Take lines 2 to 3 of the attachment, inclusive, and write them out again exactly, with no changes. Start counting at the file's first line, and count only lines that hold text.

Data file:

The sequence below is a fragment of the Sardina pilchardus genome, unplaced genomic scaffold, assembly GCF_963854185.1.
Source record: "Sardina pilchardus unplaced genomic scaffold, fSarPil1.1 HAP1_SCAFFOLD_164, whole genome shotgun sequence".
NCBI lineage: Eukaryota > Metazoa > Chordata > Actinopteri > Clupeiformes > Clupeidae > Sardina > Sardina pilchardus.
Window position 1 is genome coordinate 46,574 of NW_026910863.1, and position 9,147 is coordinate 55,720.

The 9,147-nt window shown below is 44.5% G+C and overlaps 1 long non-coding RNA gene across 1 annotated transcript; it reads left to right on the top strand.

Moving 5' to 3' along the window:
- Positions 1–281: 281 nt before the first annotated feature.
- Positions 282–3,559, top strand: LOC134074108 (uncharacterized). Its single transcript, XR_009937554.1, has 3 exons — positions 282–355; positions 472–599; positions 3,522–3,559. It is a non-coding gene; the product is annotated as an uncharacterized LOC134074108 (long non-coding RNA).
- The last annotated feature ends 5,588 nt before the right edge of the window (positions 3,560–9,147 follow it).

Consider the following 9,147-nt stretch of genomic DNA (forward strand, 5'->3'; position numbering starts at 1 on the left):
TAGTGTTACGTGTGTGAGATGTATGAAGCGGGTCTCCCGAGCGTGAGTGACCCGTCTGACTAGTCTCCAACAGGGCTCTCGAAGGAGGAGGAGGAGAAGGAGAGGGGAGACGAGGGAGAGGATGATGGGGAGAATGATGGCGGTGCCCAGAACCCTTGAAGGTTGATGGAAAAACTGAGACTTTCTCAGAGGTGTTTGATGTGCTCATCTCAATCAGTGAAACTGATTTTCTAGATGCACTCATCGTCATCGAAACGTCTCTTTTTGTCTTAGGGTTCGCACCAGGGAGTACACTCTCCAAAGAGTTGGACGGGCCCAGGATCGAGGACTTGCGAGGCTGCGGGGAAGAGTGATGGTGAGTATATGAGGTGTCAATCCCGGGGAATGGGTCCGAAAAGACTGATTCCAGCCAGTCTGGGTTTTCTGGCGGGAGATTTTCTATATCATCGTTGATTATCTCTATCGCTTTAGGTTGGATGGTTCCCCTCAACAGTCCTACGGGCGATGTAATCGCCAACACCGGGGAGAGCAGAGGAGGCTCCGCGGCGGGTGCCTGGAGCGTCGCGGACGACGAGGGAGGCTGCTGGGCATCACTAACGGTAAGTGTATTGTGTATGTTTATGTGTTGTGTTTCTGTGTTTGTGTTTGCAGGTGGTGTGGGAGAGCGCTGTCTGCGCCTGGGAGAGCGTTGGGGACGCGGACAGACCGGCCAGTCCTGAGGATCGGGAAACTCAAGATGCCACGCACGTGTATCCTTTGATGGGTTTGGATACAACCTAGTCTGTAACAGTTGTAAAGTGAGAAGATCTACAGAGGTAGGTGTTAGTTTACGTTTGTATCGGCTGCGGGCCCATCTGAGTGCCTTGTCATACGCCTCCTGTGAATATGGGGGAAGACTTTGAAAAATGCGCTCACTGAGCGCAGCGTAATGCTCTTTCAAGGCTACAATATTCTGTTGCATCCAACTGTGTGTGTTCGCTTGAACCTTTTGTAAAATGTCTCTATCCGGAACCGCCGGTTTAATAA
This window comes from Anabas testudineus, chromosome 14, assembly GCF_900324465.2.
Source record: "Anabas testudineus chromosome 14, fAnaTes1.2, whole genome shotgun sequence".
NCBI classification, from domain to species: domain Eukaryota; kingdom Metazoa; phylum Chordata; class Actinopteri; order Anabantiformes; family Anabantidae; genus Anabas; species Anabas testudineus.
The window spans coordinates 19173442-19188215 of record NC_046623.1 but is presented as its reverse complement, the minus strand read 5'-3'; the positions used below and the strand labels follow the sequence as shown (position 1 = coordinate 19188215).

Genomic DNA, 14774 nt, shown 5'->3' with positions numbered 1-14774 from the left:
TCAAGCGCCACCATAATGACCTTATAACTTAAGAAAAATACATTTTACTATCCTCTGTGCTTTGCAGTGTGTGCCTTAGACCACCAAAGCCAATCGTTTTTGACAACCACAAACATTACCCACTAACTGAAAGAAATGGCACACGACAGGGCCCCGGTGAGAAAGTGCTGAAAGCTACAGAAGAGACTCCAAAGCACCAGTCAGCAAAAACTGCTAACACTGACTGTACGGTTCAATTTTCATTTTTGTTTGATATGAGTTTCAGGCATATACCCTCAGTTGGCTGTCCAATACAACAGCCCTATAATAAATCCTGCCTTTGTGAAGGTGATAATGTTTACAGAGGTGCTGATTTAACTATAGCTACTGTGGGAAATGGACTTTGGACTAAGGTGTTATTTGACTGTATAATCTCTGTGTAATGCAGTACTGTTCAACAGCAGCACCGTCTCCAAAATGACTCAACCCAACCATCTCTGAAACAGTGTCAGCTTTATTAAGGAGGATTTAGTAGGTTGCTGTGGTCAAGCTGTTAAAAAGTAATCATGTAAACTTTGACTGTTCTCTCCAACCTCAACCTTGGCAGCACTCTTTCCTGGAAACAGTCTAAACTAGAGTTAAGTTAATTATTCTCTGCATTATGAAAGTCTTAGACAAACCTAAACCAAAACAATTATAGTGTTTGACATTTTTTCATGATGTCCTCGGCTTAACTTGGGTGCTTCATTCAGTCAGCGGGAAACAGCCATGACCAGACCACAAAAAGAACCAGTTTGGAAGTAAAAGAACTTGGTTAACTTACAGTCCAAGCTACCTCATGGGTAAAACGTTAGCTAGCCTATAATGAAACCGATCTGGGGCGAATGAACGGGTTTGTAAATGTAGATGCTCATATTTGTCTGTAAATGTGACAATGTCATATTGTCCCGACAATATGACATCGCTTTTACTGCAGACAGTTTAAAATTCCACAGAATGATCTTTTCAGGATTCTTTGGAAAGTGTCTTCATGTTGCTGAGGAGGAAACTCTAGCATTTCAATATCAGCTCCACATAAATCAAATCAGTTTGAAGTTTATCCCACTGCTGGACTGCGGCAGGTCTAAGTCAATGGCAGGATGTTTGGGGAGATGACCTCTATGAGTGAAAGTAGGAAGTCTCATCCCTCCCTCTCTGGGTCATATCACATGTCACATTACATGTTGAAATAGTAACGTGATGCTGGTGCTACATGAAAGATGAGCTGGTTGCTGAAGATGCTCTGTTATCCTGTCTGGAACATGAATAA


Source record: "Sardina pilchardus unplaced genomic scaffold, fSarPil1.1 HAP1_SCAFFOLD_164, whole genome shotgun sequence".
NCBI lineage: Eukaryota > Metazoa > Chordata > Actinopteri > Clupeiformes > Clupeidae > Sardina > Sardina pilchardus.